4 responses to “The Power of the Press

  1. I think there is plenty of blame to go around for this sort of thing, whether it be Wakefield himself, the media, or the increasingly vocal and uninformed anti-vaccination movement. It’s common for people not to have the critical thinking tools to determine for themselves whether a particular claim about vaccines or medicine is true. And so, they often end up paying attention to and absorbing the most widespread and fearful voices. It’s encouraging that this phenomenon seems to be losing ground, as scientists and responsible journalists are standing up and debunking a lot of the misinformation out there. One book I’d like to get around to reading is “Deadly Choices: How the Anti-Vaccine Movement Threatens Us All” by Paul Offit. The title is a bit inflammatory, but I’ve heard it’s well written and informative.

  2. I had talked about this same topic in our 3 min presentations,

    It is indeed a very great topic. People are putting themselves and their children at great risks by having general conclusions on vaccine safety.
    I did find a lot of other articles in the media bringing awareness to the public about this scandal.

    There is a book written on this, “The Panic Virus: A True Story of Medicine, Science, and Fear” by Seth Mnookin. One of the articles in the Wall Street Journal titled An Epidemic of Ignorance by Micheal Shermer, clearly gives a review of this book. It also shows a very good example of how the public should scrutinized what so ever they are presented with.

    This article is a good insight in evaluating some scientific material presented to the public if interested here is the link to this last article :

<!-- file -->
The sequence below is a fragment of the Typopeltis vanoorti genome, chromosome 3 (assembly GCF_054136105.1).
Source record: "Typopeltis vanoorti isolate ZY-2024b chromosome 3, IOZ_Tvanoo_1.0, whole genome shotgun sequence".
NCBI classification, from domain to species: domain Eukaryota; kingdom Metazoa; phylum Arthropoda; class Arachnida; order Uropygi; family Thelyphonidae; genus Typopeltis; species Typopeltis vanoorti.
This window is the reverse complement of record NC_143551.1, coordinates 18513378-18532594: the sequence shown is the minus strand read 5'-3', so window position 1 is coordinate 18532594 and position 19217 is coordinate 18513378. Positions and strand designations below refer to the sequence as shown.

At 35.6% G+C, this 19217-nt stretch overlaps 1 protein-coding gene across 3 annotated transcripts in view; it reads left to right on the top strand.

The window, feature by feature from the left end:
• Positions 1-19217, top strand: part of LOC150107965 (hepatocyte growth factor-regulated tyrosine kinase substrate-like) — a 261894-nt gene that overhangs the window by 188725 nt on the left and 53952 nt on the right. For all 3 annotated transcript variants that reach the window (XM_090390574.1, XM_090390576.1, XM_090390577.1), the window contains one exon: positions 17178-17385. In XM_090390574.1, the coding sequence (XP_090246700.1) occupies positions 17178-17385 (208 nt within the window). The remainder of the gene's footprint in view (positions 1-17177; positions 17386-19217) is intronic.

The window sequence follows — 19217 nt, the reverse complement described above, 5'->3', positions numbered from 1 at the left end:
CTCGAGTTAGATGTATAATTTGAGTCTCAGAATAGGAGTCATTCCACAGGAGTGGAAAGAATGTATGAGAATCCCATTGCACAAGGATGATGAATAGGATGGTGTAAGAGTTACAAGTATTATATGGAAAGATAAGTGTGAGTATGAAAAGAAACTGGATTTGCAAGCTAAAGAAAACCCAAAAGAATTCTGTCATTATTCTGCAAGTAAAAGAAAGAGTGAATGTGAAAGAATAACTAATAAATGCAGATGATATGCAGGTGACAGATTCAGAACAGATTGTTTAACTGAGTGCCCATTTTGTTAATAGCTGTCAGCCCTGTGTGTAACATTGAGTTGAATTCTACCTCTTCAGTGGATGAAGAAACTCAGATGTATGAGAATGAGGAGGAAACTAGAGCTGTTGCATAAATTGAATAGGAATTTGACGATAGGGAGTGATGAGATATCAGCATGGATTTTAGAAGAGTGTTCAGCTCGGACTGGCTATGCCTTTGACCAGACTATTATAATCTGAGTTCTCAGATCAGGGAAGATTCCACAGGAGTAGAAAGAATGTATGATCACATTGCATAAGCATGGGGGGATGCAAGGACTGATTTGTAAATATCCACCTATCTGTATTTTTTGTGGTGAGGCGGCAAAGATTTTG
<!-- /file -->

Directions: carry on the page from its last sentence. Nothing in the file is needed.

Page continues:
3. AH! I’m just working on a blog post regarding this exact same topic! I guess it’s back to the drawing board for my blog, haha.

    Nonetheless, a very interesting topic! A lot of the background research I had gotten for it was from the Frontline documentary, “The Vaccine War”. It was released last year before Wakefield’s research has been proved falcified. It also mentioned the case of Desiree Jennings – a woman who had claimed she obtained a neurological disorder after a regular booster shot. A Youtube video of her in her new state went viral through the media, and, despite the fact that many of her symptoms were proven extremely “questionable”, the anti-vaccination campaign gained further support.

    Anyways, definitely worth checking out the documentary if you’re looking for more information into this topic.

  4. This is an interesting article, and it definitely brings up an important point. The press is a great tool to gain relevant and up to date information and knowledge. However, it is certainly true that the press makes errors from time to time, whether it was done purposely or accidentally. Hence, we should always question the authenticity of what we are reading and evaluate its sources in order to determine whether they are correct. In the case of the MMR scandal, it was unfortunate that such a well respected scientist had to create a false eye-catching study in order to advance personal gain. The consequences of his actions were not only immoral, but have now potentially put large populations at risk of measles, mumps, and rubella. When the press constantly and persistently reports such negative news, it becomes difficult to change the opinions of the public. People are essentially putting themselves at risk by not taking the vaccine, and hence more public awareness regarding the false study should be available. The press tends to exaggerate negative news, but they also tend to keep a low profile when they report incorrect news.